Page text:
Depression Quest was the most important game of 2013. In a year full of amazing achievements - Towerfall, The Last of Us, and Tearaway come to mind - Depression Quest did something those games couldn’t. Many of these games put us in the shoes of someone powerful, and cheered us on as we accomplished mechanically simple tasks – defeating enemies, collecting thing, and overcoming obstacles. They’re empowering, and why shouldn’t they be? Depression Quest, on the other hand, put us in the shoes of someone powerless. It presents similarly simple tasks – talking to your significant other, working on personal projects after your job, waking up in the morning – and makes them extraordinarily difficult.
Depression Quest is a game about helplessness and, more importantly, empathy. And this is exactly the kind of game we need. The game was initially released as a free-to-play browser game, which is accessible to nearly everyone. The problem is, being accessible means nothing if your intended audience doesn’t know the game exists. While Steam is a more restrictive platform, releasing the game there means hopefully its reach will now match its accessibility.
I met this game at a particularly rough time last year. I was in a slump, none of my classes seemed to matter, and I was inches away from giving up on my degree and dropping out. After years of feeling awful about myself, convinced that I was lazy or broken, I decided to look for help. The advice I got from authority figures was well intentioned, but unhelpful.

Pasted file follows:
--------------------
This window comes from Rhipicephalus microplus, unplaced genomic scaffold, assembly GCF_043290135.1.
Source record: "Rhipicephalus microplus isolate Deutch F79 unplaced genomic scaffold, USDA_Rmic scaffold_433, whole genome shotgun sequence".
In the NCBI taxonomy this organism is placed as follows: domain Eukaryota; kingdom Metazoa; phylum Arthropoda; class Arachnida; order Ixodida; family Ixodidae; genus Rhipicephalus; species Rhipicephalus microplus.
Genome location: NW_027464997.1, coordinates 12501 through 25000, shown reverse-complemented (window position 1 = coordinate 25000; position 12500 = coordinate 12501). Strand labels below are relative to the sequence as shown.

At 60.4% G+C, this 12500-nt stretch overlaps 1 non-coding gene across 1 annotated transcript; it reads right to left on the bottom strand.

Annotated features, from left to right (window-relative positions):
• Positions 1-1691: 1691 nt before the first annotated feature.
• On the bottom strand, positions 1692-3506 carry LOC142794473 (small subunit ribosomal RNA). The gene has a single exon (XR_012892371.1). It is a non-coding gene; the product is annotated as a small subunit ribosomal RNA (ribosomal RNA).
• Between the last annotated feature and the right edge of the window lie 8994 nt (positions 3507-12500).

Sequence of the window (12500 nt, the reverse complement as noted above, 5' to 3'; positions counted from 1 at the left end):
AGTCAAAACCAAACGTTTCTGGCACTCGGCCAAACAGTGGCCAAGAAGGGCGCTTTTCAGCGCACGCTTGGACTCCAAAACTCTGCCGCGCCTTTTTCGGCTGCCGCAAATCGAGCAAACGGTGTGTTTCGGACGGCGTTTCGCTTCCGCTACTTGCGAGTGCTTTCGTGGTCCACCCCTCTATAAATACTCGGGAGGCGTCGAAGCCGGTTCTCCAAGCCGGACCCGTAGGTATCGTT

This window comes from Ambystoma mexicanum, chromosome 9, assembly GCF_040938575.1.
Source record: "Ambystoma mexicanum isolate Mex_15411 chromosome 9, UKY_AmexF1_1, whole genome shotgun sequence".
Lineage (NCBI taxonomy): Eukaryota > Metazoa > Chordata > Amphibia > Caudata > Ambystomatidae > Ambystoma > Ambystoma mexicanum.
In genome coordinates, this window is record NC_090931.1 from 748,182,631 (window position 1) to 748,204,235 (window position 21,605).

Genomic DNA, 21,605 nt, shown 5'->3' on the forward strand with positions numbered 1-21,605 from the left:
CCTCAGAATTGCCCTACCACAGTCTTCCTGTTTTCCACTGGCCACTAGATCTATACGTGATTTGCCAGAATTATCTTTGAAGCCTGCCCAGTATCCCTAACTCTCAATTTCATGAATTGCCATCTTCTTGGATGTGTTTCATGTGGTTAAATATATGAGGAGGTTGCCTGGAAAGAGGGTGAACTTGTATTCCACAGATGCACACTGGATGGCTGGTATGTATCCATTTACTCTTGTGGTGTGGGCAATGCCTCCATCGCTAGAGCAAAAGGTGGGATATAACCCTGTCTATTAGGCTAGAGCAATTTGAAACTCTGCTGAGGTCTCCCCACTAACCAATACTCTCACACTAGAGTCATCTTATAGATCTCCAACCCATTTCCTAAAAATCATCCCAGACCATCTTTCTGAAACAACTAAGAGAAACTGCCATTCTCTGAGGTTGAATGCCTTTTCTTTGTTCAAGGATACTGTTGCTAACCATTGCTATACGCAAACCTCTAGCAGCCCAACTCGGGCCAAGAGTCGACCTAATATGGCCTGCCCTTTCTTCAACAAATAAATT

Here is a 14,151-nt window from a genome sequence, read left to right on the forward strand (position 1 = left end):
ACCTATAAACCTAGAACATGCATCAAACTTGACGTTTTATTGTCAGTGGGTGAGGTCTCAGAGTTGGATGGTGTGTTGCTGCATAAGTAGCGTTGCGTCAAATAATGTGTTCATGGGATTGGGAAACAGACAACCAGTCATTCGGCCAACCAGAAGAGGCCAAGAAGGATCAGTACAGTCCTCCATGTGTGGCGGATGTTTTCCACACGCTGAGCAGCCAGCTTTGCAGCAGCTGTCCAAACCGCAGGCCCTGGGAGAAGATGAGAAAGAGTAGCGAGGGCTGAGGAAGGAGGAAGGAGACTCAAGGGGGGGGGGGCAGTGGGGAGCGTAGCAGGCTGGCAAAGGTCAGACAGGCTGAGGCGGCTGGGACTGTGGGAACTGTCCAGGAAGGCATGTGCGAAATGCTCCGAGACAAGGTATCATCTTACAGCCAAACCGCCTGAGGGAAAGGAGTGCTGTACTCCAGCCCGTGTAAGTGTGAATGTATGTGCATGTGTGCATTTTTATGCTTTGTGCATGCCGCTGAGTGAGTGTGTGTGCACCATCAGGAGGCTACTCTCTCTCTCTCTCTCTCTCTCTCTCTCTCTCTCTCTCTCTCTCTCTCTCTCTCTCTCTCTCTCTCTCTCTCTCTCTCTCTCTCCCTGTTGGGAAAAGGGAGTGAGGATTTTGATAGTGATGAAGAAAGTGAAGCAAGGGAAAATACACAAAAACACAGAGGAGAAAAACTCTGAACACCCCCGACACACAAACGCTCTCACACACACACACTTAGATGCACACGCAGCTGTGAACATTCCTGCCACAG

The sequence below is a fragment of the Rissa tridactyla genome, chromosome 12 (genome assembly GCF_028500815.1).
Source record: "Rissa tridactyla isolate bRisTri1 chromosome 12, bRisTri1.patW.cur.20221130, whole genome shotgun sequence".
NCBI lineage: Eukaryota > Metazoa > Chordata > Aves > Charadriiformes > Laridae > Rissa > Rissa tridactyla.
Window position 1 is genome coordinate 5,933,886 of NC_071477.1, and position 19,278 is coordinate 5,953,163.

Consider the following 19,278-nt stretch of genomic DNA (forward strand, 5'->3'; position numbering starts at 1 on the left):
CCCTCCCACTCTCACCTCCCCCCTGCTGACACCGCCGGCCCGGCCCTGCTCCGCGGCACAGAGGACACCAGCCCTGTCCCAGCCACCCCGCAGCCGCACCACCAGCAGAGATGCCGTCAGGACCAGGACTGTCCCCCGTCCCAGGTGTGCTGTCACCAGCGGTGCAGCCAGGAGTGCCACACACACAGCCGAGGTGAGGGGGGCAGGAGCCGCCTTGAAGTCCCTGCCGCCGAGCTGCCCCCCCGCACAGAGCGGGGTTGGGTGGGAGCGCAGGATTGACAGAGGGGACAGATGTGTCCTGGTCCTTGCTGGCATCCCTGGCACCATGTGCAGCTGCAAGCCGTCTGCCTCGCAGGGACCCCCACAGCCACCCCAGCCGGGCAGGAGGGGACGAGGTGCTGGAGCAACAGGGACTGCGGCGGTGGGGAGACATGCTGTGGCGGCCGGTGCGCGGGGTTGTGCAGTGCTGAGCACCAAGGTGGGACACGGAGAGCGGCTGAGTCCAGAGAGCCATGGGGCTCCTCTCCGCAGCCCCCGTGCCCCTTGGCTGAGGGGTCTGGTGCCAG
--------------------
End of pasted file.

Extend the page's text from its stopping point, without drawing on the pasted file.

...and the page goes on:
“You’re not depressed! You’re a smart guy!”
“Depressed? What do you have to be sad about?”
“You just need to eat better and exercise is all!”
“You don’t seem depressed!”
And so on. Thankfully, I still had support from my peers, many who had suffered mental illnesses of their own. People who actually experienced depression. They helped prevent the self loathing, but not the self doubt. This is where Depression Quest came in. Nearly every personal struggle I’ve had in life was suddenly staring straight back at me. I was bummed, sure. But finally, finally someone understood what I was going through. I finally understood what I was going through. Things started to make sense.
Depression Quest at it’s core is simply a choose your own adventure game, but the way it handles decisions makes it much more important than that. Every set of choices usually contains one or two options that would solve a problem in the best possible way. The only problem is, they’re crossed out, and you’re left with a handful of sub-optimal options. Some of them even sound pretty okay! But even then, when you think you’ve chosen the best option possible, often depression gets in the way.
You can’t find the strength to be honest with your significant other. Still, you choose the option that might allow for a conversation to start. You try to talk, and trip over your words. In trying to say something of value, you believe you’ve said something stupid and hurt your relationship more than you’ve helped it. Maybe you’ll try again tomorrow. Maybe next time it won’t be as hard. Maybe next time the option you wanted to pick won’t be crossed out, and it’ll be just as easy to tell the truth as it is to pick the other options. But not today.
Depression Quest doesn’t end in a conventionally happy way. You don’t find a cure. Things don’t just get better. In the end of the day, things still suck. But they suck less when you know you’re not alone.